Mindfulness shown to reduce depression

Mindfulness is an approach which I use as a counsellor and psychotherapist in Hastings with clients who want to deal with depression,  anxiety or other emotional issues.

Mindfulness just means learning to pay attention to what’s going on right now for us, in this present moment. It is a compassionate and non-judgmental moment-to-moment awareness of our experiences.

Now research from Belgium shows that mindfulness training in schools has been found to reduce and even prevent depression in adolescents.

The finding comes from research carried out in 408 students between the ages of 13 and 20 who were studying at five schools in Flanders (Raes et al., 2013).

In this research project, matched classes were assigned either to mindfulness training or to a control condition who simply continued with their other classes as normal. Their depression, anxiety and stress levels were measured before and after the intervention, as well as six months later.

The results showed similar levels of depression when they started the study: 21% of those in the mindfulness group were depressed, and 24% in the control group.

After the mindfulness training, the percentage of pupils who were clinically depressed had dropped to 15%, and after six months it remained lower than baseline at 16%.

Meanwhile, in the control group, levels of depression had actually increased, up to 27% and after six months up to 31%.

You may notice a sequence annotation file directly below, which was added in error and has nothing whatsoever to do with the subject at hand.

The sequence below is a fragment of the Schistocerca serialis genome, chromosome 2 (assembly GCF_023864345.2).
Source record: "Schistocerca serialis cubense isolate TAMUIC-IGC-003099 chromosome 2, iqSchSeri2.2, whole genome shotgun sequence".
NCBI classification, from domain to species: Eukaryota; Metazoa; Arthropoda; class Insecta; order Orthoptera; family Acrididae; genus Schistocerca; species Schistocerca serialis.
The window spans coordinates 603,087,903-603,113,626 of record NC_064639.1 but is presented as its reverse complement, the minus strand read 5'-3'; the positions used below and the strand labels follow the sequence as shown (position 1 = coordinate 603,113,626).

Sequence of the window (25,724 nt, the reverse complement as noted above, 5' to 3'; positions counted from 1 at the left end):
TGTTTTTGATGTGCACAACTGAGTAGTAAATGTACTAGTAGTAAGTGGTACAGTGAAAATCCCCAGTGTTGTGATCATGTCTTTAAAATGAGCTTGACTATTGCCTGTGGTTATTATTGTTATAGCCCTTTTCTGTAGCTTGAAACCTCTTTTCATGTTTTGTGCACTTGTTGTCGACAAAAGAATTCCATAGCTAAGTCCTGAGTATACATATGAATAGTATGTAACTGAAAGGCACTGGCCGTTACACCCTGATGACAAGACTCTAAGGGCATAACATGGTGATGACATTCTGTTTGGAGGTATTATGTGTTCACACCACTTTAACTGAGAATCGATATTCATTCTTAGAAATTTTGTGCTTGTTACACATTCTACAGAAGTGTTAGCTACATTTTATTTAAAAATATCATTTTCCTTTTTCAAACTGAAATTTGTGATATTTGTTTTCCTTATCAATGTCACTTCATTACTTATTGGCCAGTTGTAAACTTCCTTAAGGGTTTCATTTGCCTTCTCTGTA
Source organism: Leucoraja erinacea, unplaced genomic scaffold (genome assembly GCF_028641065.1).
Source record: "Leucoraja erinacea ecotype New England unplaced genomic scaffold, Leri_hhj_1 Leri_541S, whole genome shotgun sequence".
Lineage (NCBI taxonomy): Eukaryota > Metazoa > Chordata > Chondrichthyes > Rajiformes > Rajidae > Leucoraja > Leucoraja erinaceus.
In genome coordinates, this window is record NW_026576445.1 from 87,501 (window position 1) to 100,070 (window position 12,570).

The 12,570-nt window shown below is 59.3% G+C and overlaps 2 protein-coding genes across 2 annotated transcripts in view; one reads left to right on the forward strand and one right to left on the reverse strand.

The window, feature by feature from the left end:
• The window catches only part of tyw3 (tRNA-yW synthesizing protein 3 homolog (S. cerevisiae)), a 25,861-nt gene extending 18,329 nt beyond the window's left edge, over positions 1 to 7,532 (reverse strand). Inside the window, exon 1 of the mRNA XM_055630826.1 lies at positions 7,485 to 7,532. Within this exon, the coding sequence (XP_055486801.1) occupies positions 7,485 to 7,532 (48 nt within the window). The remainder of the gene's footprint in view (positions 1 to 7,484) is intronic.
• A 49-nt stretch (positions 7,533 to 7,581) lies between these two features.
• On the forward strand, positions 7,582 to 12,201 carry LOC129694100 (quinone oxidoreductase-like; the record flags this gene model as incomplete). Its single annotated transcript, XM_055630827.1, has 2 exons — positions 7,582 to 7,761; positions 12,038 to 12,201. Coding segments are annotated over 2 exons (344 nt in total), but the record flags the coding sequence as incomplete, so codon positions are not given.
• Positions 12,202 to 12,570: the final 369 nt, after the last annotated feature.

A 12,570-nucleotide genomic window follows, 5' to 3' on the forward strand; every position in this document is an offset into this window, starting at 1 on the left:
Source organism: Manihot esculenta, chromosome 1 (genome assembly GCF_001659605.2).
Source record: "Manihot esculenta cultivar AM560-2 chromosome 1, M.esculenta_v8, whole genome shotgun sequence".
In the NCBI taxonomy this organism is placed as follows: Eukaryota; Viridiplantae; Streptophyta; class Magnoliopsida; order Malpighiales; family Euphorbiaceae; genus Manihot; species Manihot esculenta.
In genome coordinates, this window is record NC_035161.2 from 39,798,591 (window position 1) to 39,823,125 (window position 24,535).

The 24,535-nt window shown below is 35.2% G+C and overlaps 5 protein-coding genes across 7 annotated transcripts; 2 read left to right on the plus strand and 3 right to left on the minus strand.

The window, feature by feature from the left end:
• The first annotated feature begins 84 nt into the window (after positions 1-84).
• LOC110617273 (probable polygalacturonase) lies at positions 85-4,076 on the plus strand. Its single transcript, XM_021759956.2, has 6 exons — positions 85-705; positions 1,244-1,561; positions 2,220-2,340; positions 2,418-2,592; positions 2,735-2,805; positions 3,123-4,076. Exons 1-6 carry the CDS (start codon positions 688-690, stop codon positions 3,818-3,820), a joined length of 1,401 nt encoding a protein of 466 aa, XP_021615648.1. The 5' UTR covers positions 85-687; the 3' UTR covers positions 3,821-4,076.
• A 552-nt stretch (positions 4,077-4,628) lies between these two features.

The study’s results, therefore, suggest that mindfulness training can lead to reductions in depression. These gains are also likely to be maintained for at least six months after the intervention.

The mindfulness training used in the study had been specially adapted for adolescents, although the principles of mindfulness are the same for everyone.

To help the students to benefit from mindfulness across the sessions they were encouraged to focus on:

“attention to the breath and the moment” (session 1), “attention to the body and pleasant moments” (session 2), “attention to your inner boundaries and to unpleasant moments” (session 3), “attention to stress and space” (session 4), “attention to thoughts and emotion” (session 5), “attention to interpretations and communication” (session 6), “attention to your attitudes and your moods” (session 7), and “attention to yourself and your heartfulness (session 8)” (Raes et al., 2013).

The researchers believe that, once taught, students could continue to benefit from these early lessons for a lifetime, with the hope of perhaps immeasurably improving their lives.

Therapists have often found that mindfulness has been a useful approach for clients to get moment-to moment awareness of their experiences, and thus to relieve their depression or anxiety.


added at 12:01am on 27th January 2014

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